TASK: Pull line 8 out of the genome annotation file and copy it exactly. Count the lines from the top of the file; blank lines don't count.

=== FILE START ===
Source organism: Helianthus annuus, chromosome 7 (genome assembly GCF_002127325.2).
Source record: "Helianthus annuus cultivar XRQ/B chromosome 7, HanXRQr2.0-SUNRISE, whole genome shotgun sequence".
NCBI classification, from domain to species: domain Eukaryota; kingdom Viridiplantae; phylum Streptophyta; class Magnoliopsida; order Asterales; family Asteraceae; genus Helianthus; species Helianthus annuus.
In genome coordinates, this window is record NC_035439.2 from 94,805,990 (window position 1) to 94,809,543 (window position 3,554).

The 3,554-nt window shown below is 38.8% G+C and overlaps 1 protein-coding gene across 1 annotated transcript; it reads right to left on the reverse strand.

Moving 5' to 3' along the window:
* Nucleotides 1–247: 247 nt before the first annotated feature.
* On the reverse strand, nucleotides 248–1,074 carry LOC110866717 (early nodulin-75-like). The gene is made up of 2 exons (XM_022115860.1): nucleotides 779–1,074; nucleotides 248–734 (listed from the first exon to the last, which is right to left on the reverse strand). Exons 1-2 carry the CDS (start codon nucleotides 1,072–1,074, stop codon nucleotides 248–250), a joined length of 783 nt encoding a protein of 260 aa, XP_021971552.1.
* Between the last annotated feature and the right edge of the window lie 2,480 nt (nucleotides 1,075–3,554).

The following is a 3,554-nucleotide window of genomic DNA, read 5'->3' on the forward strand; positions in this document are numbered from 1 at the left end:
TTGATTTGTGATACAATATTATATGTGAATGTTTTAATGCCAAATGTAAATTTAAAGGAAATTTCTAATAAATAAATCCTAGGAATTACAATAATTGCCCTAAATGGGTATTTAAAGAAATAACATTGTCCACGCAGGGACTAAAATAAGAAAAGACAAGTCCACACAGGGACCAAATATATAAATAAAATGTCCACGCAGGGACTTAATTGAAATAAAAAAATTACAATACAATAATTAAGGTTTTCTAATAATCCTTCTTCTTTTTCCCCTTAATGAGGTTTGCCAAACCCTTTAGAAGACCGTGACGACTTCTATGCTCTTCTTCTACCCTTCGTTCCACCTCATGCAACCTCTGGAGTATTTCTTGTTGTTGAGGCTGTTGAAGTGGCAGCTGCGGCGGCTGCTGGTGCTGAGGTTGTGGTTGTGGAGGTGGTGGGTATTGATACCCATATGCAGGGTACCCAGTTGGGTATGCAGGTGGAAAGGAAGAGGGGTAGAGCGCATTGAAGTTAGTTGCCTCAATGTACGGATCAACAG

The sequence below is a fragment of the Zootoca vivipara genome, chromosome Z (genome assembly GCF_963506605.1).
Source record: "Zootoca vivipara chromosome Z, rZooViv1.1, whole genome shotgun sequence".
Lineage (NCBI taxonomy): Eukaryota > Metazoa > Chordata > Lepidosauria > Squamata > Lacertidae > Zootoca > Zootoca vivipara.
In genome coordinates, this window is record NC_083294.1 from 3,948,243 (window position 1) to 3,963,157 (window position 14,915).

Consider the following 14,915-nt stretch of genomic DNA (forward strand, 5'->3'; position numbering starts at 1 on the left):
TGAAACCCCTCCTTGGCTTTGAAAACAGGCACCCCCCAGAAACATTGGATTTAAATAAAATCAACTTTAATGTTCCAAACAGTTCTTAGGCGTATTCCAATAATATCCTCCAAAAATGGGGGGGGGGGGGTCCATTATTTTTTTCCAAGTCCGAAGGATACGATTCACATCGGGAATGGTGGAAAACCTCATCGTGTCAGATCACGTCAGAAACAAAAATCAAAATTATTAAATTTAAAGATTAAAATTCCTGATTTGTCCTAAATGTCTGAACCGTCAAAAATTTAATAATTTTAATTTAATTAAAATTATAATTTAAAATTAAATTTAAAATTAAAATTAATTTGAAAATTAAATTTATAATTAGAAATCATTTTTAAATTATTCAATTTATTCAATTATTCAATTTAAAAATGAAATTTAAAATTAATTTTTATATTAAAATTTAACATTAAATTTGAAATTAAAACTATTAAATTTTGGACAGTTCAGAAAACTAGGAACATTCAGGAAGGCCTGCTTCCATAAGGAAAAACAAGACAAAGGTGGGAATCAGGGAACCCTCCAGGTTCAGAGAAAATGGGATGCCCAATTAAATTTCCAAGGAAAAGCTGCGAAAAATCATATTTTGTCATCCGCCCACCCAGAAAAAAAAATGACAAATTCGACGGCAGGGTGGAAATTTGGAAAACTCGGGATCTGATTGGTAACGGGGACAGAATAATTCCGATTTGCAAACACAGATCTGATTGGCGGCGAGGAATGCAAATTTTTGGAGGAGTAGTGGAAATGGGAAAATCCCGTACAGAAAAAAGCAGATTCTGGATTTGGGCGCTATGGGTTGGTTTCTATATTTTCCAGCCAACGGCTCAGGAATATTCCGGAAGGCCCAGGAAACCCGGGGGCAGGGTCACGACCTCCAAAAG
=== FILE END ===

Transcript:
* On the reverse strand, nucleotides 248–1,074 carry LOC110866717 (early nodulin-75-like). The gene is made up of 2 exons (XM_022115860.1): nucleotides 779–1,074; nucleotides 248–734 (listed from the first exon to the last, which is right to left on the reverse strand). Exons 1-2 carry the CDS (start codon nucleotides 1,072–1,074, stop codon nucleotides 248–250), a joined length of 783 nt encoding a protein of 260 aa, XP_021971552.1.